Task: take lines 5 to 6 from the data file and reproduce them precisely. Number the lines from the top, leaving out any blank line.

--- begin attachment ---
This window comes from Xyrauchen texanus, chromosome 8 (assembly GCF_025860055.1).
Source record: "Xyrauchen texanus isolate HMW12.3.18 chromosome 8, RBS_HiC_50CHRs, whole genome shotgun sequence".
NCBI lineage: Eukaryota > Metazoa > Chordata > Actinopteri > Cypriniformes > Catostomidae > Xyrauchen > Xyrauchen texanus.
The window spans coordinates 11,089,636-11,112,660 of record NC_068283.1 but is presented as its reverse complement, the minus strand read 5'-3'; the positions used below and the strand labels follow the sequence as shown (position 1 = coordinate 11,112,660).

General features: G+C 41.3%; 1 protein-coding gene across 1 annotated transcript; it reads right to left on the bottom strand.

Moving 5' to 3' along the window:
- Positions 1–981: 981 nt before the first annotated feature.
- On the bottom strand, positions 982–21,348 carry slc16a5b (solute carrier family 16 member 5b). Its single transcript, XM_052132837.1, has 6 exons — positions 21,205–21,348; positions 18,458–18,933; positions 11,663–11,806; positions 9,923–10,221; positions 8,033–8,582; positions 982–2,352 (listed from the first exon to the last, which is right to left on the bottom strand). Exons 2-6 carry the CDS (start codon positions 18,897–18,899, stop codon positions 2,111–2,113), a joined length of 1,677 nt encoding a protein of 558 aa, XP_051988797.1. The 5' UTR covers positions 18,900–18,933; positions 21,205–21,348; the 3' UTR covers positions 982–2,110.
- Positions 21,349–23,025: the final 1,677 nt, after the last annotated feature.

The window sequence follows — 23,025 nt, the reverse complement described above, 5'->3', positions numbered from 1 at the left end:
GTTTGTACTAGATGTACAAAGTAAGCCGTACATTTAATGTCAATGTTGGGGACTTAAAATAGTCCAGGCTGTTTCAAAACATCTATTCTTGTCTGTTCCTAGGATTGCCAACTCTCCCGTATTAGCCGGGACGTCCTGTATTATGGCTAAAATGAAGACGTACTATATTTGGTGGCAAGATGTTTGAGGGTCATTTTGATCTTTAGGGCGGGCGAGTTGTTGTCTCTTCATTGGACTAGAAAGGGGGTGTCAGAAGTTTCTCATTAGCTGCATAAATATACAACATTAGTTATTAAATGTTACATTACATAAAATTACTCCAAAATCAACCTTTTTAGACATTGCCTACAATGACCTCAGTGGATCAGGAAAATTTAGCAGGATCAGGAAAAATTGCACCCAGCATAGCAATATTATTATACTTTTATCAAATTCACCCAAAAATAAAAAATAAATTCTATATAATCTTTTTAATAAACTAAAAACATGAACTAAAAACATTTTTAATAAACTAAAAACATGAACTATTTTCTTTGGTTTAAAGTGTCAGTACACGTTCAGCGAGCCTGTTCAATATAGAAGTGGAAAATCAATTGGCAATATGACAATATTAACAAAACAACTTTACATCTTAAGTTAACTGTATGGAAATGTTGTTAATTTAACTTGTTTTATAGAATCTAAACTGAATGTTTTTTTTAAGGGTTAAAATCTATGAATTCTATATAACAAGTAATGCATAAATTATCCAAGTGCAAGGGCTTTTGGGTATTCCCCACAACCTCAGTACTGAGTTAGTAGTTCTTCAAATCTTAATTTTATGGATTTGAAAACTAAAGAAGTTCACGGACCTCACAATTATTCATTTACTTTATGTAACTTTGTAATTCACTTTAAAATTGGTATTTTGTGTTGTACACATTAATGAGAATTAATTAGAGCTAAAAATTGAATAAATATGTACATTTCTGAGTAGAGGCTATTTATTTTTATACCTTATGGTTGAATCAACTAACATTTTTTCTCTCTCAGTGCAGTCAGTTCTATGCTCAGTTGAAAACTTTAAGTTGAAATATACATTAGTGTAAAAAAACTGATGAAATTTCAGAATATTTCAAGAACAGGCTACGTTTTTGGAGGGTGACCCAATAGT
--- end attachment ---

General features: G+C 41.3%; 1 protein-coding gene across 1 annotated transcript; it reads right to left on the bottom strand.

Moving 5' to 3' along the window: